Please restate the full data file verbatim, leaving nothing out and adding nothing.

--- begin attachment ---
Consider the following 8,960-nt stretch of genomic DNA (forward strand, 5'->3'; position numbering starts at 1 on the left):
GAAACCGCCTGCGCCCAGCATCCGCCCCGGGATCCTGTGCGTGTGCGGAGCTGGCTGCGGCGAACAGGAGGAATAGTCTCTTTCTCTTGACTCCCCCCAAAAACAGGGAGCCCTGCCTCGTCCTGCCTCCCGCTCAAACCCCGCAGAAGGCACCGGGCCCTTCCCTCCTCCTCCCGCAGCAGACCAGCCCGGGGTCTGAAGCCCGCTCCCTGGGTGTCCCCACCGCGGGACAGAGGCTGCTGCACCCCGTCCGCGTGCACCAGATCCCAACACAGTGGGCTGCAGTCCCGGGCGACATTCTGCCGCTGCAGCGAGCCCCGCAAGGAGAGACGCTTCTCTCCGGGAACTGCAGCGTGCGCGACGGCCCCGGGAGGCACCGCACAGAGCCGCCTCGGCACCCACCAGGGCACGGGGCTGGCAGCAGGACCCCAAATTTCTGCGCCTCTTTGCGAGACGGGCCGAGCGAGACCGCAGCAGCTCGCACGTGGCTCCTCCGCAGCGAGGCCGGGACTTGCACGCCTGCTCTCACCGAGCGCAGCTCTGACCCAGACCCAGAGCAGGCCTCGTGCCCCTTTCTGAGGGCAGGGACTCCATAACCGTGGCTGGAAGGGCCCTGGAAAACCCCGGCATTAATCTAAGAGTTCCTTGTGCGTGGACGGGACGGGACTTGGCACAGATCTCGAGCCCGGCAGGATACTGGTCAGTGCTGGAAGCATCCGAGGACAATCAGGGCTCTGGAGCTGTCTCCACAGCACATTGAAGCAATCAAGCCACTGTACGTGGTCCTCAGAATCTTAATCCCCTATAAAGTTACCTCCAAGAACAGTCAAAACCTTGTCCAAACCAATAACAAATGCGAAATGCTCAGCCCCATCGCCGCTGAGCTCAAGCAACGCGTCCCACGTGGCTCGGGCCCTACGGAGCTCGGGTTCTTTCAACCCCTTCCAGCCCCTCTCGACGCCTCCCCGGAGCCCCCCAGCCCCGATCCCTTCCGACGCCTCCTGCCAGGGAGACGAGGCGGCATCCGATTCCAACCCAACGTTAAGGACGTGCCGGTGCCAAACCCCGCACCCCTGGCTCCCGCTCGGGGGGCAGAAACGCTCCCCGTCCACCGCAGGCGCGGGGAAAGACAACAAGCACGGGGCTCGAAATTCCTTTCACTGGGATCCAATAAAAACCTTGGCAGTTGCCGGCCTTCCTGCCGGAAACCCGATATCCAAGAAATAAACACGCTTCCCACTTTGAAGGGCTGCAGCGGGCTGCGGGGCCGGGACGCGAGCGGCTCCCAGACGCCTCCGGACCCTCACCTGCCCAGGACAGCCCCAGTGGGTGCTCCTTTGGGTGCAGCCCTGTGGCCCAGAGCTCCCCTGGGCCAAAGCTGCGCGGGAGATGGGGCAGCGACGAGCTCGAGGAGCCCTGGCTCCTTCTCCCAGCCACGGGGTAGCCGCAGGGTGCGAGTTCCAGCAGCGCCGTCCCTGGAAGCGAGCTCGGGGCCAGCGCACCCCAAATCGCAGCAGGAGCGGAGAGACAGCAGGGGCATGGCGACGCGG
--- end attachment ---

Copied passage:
Consider the following 8,960-nt stretch of genomic DNA (forward strand, 5'->3'; position numbering starts at 1 on the left):
GAAACCGCCTGCGCCCAGCATCCGCCCCGGGATCCTGTGCGTGTGCGGAGCTGGCTGCGGCGAACAGGAGGAATAGTCTCTTTCTCTTGACTCCCCCCAAAAACAGGGAGCCCTGCCTCGTCCTGCCTCCCGCTCAAACCCCGCAGAAGGCACCGGGCCCTTCCCTCCTCCTCCCGCAGCAGACCAGCCCGGGGTCTGAAGCCCGCTCCCTGGGTGTCCCCACCGCGGGACAGAGGCTGCTGCACCCCGTCCGCGTGCACCAGATCCCAACACAGTGGGCTGCAGTCCCGGGCGACATTCTGCCGCTGCAGCGAGCCCCGCAAGGAGAGACGCTTCTCTCCGGGAACTGCAGCGTGCGCGACGGCCCCGGGAGGCACCGCACAGAGCCGCCTCGGCACCCACCAGGGCACGGGGCTGGCAGCAGGACCCCAAATTTCTGCGCCTCTTTGCGAGACGGGCCGAGCGAGACCGCAGCAGCTCGCACGTGGCTCCTCCGCAGCGAGGCCGGGACTTGCACGCCTGCTCTCACCGAGCGCAGCTCTGACCCAGACCCAGAGCAGGCCTCGTGCCCCTTTCTGAGGGCAGGGACTCCATAACCGTGGCTGGAAGGGCCCTGGAAAACCCCGGCATTAATCTAAGAGTTCCTTGTGCGTGGACGGGACGGGACTTGGCACAGATCTCGAGCCCGGCAGGATACTGGTCAGTGCTGGAAGCATCCGAGGACAATCAGGGCTCTGGAGCTGTCTCCACAGCACATTGAAGCAATCAAGCCACTGTACGTGGTCCTCAGAATCTTAATCCCCTATAAAGTTACCTCCAAGAACAGTCAAAACCTTGTCCAAACCAATAACAAATGCGAAATGCTCAGCCCCATCGCCGCTGAGCTCAAGCAACGCGTCCCACGTGGCTCGGGCCCTACGGAGCTCGGGTTCTTTCAACCCCTTCCAGCCCCTCTCGACGCCTCCCCGGAGCCCCCCAGCCCCGATCCCTTCCGACGCCTCCTGCCAGGGAGACGAGGCGGCATCCGATTCCAACCCAACGTTAAGGACGTGCCGGTGCCAAACCCCGCACCCCTGGCTCCCGCTCGGGGGGCAGAAACGCTCCCCGTCCACCGCAGGCGCGGGGAAAGACAACAAGCACGGGGCTCGAAATTCCTTTCACTGGGATCCAATAAAAACCTTGGCAGTTGCCGGCCTTCCTGCCGGAAACCCGATATCCAAGAAATAAACACGCTTCCCACTTTGAAGGGCTGCAGCGGGCTGCGGGGCCGGGACGCGAGCGGCTCCCAGACGCCTCCGGACCCTCACCTGCCCAGGACAGCCCCAGTGGGTGCTCCTTTGGGTGCAGCCCTGTGGCCCAGAGCTCCCCTGGGCCAAAGCTGCGCGGGAGATGGGGCAGCGACGAGCTCGAGGAGCCCTGGCTCCTTCTCCCAGCCACGGGGTAGCCGCAGGGTGCGAGTTCCAGCAGCGCCGTCCCTGGAAGCGAGCTCGGGGCCAGCGCACCCCAAATCGCAGCAGGAGCGGAGAGACAGCAGGGGCATGGCGACGCGG